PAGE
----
· Israeli patrol boats opened fire on fishing boats and since the ceasefire Israeli military has reduced the fishing range allowed to Palestinian fisherman from six miles to three miles.
 · There have been six child fatalities from unexploded ordnance
(UXO) since the ceasefire implemented in the Gaza Strip on 18 January 2009. The United Nations Mine Action Service (UNMAS) has identified
273 locations with UXO risks. A joint operational plan is being implemented by organizations including UNDP, UNMAS, UNICEF and several NGOs for the education of Gaza civil society on the risks and avoidance of unexploded ordnance. This week, a 12‐year‐old boy killed in Khan Younis while handling a UXO.
 · Meanwhile, although a delegation of Irish doctors was allowed into Gaza this week, a group of British medical personnel were refused entry to set up a cardiac surgery unit at al Shifa hospital in Gaza City, and are now staging a hunger strike at the border. (Palestine
 · 15 of Gaza's 27 hospitals suffered damage, 9 (Ministry of Health) MoH and 6 NGO hospitals, among them Al-Wafa rehabilitation hospital, which is Gaza's only rehabilitation hospital. (There are 12 MoH Hospitals in Gaza, all MoH hospitals have been partially damaged, except Beit Hanun, Nasser and Gaza Psychiatric Hospitals, which remained unaffected)
 · Out of the surveyed PHC facilities, 41 PHC clinics were partially damaged and 2 destroyed: 28 MoH clinics, 7 UNRWA, and 8 NGO.
 · Industrial fuel requirements for the operation of Gaza’s Power Plant are not met with only 70% of weekly requirements imported.
 · Cooking gas imported into Gaza through Nahal Oz are only 54% of Gaza’s weekly needs as estimated by the Gas Station Owners’
Association (GSOA); cooking gas consumption remains rationed in the Gaza Strip.
 · The GSOA also estimates that diesel and petrol enter through the Rafah‐Egypt border tunnels at a rate of nearly 100,000 litres of diesel and 70,000 litres of petrol per day. No petrol or diesel fuel has entered Gaza through the Nahal Oz fuel pipeline since 2 November 2008, except for limited quantities for UNRWA.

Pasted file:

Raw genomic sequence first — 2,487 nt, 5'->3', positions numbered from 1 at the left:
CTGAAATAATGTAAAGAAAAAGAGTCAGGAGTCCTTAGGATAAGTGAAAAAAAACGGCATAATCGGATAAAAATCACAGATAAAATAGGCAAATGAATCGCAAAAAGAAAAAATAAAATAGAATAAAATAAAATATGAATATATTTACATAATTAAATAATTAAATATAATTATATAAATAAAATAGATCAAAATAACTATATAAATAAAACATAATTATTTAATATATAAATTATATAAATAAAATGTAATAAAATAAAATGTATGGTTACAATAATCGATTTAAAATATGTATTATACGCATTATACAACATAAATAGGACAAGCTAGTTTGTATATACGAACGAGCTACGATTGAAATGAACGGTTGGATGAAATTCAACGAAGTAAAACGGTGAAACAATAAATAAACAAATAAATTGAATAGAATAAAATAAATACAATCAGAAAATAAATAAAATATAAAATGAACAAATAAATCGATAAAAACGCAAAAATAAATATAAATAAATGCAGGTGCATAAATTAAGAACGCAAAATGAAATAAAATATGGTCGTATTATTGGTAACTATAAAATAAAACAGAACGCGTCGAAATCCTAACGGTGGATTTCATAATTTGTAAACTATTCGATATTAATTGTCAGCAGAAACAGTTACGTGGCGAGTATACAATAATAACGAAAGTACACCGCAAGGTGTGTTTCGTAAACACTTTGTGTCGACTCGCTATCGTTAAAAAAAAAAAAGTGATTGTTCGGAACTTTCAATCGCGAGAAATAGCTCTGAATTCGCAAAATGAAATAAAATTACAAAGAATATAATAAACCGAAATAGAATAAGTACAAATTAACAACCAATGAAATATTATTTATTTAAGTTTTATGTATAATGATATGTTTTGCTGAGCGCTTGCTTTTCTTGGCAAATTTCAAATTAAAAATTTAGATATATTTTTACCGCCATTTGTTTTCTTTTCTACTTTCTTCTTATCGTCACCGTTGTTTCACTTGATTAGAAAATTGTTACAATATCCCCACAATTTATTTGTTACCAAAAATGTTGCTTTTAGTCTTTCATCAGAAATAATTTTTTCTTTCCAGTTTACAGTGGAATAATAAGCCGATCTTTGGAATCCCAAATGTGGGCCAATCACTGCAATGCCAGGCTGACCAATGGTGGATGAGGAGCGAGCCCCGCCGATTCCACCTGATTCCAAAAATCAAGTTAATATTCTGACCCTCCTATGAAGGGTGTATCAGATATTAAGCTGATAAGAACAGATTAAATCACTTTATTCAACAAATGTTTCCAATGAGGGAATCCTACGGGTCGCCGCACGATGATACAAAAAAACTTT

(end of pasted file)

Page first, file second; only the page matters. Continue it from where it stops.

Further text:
· Eighty per cent (80%) of the water supplied in Gaza does not meet the WHO standards for drinking. The shortage of chlorine used to disinfect water following the tightening of the blockade has increased the risk of an outbreak of waterborne diseases.
 · Damage from the Israel’s “Cast Lead” operation has left 32,000 people without access to piped water. International NGOs have provided water tanks to these communities for domestic use
 · Health - The capacity of the health system has been significantly reduced due to the damage of at least 21 clinics. Ten primary health care clinics are functioning as emergency clinics and hospitals and intensive care units continue to treat the mass casualties.
 · Israel continues to restrict access of goods to and from the Gaza Strip. Essential items, including clothing, school textbooks, agricultural products, and construction materials needed to rebuild thousands of homes damaged during Israel’s “Cast Lead” military operation in Gaza, remain unavailable in the Gaza Strip.
 · 98% of Private Business closed, more than 100,000 jobs lost, shortage of medical supplies and other essentials.
 · A basic service such as water and sewage treatment and lack of garbage collection has caused major public health hazards.
 · Big Losses to agriculture and Fishery, cash shortage, Unemployment is 49%
 · Office for the Coordination of Humanitarian Affairs: weekly report on occupied territory.
 · World Health Organization.
 · Disasters Emergency Committee.
 · Ministry of Health – Gaza.